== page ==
By Gary M. White, MD

Mal de Meleda (MDM) is an autosomal recessive palmoplantar keratoderma characterized by erythema and hyperkeratosis of the palms and soles with sharp demarcation, extending to the dorsal aspects of hands and feet (known as transgrediens).


Diffuse keratoderma of the hands and feet in a glove and sock distribution (transgrediens) with malodor and hyperhidrosis occurs in MDM. Onset is soon after birth. Lesions on the elbows and knees also occur. Other abnormalities include nail thickening, koilonychia, and pseudoainhum. This disease is inherited in an autosomal recessive fashion. A concomitant fungal infection should be excluded.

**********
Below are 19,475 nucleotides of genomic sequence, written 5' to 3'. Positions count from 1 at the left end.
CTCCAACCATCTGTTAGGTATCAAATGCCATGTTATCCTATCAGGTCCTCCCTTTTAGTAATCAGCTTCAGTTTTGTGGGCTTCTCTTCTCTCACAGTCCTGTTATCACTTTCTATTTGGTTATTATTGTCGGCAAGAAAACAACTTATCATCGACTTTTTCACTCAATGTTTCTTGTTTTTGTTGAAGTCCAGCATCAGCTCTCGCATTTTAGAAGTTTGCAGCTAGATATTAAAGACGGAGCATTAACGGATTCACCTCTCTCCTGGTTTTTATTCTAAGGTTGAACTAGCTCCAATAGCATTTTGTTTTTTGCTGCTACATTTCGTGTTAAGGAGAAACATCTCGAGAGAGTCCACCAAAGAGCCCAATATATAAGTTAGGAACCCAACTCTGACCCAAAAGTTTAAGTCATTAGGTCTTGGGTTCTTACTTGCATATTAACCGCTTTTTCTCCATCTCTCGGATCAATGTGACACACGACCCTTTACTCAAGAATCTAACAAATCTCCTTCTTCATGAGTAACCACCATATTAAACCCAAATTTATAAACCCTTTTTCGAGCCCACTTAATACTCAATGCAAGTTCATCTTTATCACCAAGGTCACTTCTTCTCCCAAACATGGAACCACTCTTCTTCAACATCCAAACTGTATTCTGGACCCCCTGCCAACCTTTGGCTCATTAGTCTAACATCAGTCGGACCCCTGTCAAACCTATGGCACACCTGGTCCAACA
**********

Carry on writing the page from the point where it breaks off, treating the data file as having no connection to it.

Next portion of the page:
Oral retinoids are useful, e.g. acitretin, etretinate.


A 15-year-old girl, born of second-degree consanguineous marriage, with transgradient palmoplantar keratoderma with onset at 6 months of age. Indian J Dermatol 2012;57:390-3


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